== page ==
Brexit, data protection and electric vehicles will command the majority of headlines following the Queen’s Speech, delivered today to Parliament. However, it is what the Queen said about the space industry which will reassure many that there remains a focus for the UK to be at the forefront of innovation among all the Brexit talk.
In the speech delivered by Her Majesty the Queen to both houses of Parliament, a government plan to secure growth in the UK’s £13.7bn space industry was revealed. The idea behind the new bill being proposed is to make the UK a more attractive destination for commercial space. This will include, excitingly, potential launches from British soil.
Currently, rockets and other launch systems developed elsewhere are not able to operate out of the UK. The Bill however hopes to change this by “enabling [scientists] to launch from UK soil]”. The legislation, according to the government, would “offer the UK’s world-leading small satellite companies new options for low-cost, reliable access to space”.
However, many may be quick to state that these plans are a little ‘out-of-this-world’, excuse the pun, but in reality the legislation would bring many benefits extending past the UK having a greater share in the space economy.
“Critics may prefer the UK Government to look closer to home, but investments in space quickly return commercial applications,” said Neil Fraser, Head of Space and Comms at ViaSat
“By looking to the stars, we bring innovation, employment and business growth back to the UK economy. Indeed, space is one of the eight great technologies for UK. It is a dynamic, fast growing sector which employs some of the country’s top talent, as well as contributing to economic growth and other important national needs, such as Earth observation and satellite communications.”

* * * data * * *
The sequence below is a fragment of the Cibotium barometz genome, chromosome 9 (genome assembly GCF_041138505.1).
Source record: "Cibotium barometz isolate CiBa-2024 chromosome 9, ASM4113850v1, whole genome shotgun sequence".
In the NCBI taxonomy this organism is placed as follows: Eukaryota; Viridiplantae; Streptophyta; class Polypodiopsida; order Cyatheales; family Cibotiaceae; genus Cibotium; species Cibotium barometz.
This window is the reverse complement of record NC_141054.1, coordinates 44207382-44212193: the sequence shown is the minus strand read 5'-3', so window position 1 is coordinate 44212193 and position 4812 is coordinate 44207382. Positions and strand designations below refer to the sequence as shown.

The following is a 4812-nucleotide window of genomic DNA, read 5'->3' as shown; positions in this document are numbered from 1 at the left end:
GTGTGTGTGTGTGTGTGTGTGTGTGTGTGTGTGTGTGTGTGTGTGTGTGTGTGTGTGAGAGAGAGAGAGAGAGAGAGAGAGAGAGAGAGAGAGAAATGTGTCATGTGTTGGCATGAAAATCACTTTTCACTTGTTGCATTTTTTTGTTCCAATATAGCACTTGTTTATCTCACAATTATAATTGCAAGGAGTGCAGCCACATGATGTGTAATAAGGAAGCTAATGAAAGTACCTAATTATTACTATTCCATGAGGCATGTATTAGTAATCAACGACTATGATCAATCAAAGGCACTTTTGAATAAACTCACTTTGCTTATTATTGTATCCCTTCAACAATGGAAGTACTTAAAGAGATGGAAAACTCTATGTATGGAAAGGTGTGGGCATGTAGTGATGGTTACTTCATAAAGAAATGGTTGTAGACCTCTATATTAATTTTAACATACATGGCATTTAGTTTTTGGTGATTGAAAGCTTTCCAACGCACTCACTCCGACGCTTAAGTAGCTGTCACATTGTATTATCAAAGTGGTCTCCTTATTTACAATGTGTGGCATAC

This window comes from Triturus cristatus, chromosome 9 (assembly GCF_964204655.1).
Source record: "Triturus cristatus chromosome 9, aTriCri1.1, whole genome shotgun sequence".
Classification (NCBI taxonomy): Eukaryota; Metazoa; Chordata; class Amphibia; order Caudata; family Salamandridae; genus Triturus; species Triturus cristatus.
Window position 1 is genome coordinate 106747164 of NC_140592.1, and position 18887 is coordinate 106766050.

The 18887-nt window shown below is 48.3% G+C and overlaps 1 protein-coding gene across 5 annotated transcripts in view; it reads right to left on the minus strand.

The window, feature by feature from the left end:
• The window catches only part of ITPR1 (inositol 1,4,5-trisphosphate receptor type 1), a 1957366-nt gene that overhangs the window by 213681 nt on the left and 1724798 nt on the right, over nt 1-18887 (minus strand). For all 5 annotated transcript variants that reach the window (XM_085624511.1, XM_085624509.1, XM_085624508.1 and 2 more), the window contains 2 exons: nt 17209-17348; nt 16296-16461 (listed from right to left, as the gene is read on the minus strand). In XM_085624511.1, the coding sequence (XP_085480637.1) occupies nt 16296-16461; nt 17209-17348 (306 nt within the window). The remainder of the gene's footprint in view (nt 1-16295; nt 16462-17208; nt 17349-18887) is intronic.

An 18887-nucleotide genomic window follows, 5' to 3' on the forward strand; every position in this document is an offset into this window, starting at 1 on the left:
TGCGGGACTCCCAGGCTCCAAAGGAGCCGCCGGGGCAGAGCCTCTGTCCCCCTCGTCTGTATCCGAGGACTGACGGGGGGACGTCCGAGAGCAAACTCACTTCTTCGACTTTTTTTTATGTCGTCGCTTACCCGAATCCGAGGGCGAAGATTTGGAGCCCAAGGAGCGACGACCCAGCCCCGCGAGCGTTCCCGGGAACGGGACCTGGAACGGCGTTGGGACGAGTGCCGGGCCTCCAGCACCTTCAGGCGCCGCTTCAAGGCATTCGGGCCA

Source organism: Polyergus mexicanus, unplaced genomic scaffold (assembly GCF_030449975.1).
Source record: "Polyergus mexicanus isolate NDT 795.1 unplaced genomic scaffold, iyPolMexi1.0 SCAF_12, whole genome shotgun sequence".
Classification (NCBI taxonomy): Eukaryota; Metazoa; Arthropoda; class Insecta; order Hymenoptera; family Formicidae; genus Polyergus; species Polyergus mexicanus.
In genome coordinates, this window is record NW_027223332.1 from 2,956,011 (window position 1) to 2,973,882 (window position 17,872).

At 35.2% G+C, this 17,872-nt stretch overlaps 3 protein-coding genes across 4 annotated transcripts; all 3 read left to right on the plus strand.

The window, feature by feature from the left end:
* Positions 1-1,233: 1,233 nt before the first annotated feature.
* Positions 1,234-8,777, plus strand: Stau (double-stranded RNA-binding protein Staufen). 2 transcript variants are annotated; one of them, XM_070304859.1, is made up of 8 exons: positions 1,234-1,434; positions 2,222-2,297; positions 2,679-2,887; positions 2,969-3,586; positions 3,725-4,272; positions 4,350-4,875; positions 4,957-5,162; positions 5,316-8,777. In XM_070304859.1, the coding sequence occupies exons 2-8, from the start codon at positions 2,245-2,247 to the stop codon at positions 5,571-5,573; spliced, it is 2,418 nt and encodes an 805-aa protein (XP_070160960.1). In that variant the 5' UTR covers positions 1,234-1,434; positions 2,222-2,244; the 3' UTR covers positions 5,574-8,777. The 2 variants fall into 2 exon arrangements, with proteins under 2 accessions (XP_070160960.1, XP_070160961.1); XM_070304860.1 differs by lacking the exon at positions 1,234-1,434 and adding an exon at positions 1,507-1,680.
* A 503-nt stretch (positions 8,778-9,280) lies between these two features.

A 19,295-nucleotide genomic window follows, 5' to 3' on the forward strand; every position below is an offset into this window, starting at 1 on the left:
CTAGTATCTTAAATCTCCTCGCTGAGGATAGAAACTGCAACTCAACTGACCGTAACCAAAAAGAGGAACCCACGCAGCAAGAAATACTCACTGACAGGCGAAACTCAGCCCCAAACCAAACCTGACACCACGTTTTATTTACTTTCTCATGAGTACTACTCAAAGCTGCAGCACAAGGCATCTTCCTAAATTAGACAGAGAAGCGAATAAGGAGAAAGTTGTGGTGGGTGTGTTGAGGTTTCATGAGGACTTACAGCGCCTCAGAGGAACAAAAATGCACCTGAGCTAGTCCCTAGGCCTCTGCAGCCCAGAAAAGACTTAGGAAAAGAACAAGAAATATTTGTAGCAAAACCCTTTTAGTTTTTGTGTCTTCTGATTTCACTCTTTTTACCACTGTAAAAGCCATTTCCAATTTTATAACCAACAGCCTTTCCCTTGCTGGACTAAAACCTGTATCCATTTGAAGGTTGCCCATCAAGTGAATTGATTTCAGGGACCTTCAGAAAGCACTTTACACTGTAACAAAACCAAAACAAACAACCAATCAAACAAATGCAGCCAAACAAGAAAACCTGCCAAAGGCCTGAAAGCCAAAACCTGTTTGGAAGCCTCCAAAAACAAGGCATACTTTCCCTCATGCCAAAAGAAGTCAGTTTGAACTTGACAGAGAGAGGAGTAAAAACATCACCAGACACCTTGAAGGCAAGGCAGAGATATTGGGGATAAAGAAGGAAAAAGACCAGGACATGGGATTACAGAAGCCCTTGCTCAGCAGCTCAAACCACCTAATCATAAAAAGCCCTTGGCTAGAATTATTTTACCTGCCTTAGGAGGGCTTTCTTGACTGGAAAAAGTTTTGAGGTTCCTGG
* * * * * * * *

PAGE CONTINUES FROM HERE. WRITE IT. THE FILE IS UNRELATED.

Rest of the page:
If the plans materialise, the Bill could help increase the UK share of the global space economy to 10% by 2030. Currently the UK only boasts a meagre 6.5% share in the space market.
Currently, the UK is a member of the European Space Agency, which is largely funded by the EU. However, despite Brexit and the UK government’s plans to grab a share of the space economy via British soil, Mr Fraser argues the ESA will be key in the government achieving its ambitious targets.
“The UK is one of the largest contributors to the European Space Agency, which will be key towards meeting the objectives outlined in the Queen’s speech. To compete on a global scale, it takes a larger investment than any single European country has an appetite. With the combined investments from major European powers, ESA has the resources to do projects on a global scale. This drives further innovation and employment back into the British economy. Not to mention national heroes like Tim Peake.”
There are also benefits to what the launch technology can do when it leaves British Soil and is orbiting above us in space. For example, ViaSat launched the world’s highest capacity communications satellite earlier this month from French Guyana – providing high speed broadband from LA to Istanbul. Broadband is a key technology in enabling the digital future – in fact, broadband is a pivotal in enabling enterprise and growth, both of which are fundamental to the economy.
“Whilst the UK has made progress in fibre and terrestrial roll out to pass more homes over recent years, fibre and 4G/5G cannot affordable meet all the needs of the UK’s population at home or when mobile. Satellite broadband has a role to play in meeting these needs and it is hoped the Government can do more to encourage a hybrid technology and business approach to ensuring the Universal Service Obligation (USO) is both realistic, has growth for the future and can be delivered,” said Mr Fraser.
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